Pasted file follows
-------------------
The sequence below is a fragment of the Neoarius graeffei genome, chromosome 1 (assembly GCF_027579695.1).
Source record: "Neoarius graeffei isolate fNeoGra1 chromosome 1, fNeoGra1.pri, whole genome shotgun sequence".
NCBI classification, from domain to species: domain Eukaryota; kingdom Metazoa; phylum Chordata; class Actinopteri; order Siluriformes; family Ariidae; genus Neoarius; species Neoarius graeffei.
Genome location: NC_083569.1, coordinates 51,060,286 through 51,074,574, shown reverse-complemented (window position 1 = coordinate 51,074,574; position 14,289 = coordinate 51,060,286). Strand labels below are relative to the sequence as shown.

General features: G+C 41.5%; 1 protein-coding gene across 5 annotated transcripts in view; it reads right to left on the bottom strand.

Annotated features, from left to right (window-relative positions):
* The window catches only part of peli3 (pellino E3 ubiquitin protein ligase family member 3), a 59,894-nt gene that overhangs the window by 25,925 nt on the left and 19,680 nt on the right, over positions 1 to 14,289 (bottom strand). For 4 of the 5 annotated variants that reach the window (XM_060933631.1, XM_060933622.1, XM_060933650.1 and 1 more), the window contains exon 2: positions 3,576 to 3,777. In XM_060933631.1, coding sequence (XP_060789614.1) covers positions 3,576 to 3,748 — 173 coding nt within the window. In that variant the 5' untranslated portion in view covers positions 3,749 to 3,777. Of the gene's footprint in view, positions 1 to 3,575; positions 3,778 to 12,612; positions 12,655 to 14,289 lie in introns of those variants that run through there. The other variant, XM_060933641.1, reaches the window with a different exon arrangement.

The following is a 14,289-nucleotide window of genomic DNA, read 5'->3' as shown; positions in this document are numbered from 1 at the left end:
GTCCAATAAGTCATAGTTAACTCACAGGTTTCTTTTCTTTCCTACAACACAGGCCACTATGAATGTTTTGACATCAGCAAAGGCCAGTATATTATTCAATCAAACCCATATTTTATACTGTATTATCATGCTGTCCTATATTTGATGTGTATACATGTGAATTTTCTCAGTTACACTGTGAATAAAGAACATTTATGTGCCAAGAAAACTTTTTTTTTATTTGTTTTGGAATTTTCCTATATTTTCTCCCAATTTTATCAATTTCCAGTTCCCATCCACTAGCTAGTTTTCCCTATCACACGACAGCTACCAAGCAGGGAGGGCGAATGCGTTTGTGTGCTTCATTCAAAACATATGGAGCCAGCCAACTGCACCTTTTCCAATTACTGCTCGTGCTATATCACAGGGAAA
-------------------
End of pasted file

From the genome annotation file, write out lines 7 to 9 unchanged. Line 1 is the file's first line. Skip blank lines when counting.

* The window catches only part of peli3 (pellino E3 ubiquitin protein ligase family member 3), a 59,894-nt gene that overhangs the window by 25,925 nt on the left and 19,680 nt on the right, over positions 1 to 14,289 (bottom strand). For 4 of the 5 annotated variants that reach the window (XM_060933631.1, XM_060933622.1, XM_060933650.1 and 1 more), the window contains exon 2: positions 3,576 to 3,777. In XM_060933631.1, coding sequence (XP_060789614.1) covers positions 3,576 to 3,748 — 173 coding nt within the window. In that variant the 5' untranslated portion in view covers positions 3,749 to 3,777. Of the gene's footprint in view, positions 1 to 3,575; positions 3,778 to 12,612; positions 12,655 to 14,289 lie in introns of those variants that run through there. The other variant, XM_060933641.1, reaches the window with a different exon arrangement.

The following is a 14,289-nucleotide window of genomic DNA, read 5'->3' as shown; positions in this document are numbered from 1 at the left end:
GTCCAATAAGTCATAGTTAACTCACAGGTTTCTTTTCTTTCCTACAACACAGGCCACTATGAATGTTTTGACATCAGCAAAGGCCAGTATATTATTCAATCAAACCCATATTTTATACTGTATTATCATGCTGTCCTATATTTGATGTGTATACATGTGAATTTTCTCAGTTACACTGTGAATAAAGAACATTTATGTGCCAAGAAAACTTTTTTTTTATTTGTTTTGGAATTTTCCTATATTTTCTCCCAATTTTATCAATTTCCAGTTCCCATCCACTAGCTAGTTTTCCCTATCACACGACAGCTACCAAGCAGGGAGGGCGAATGCGTTTGTGTGCTTCATTCAAAACATATGGAGCCAGCCAACTGCACCTTTTCCAATTACTGCTCGTGCTATATCACAGGGAAA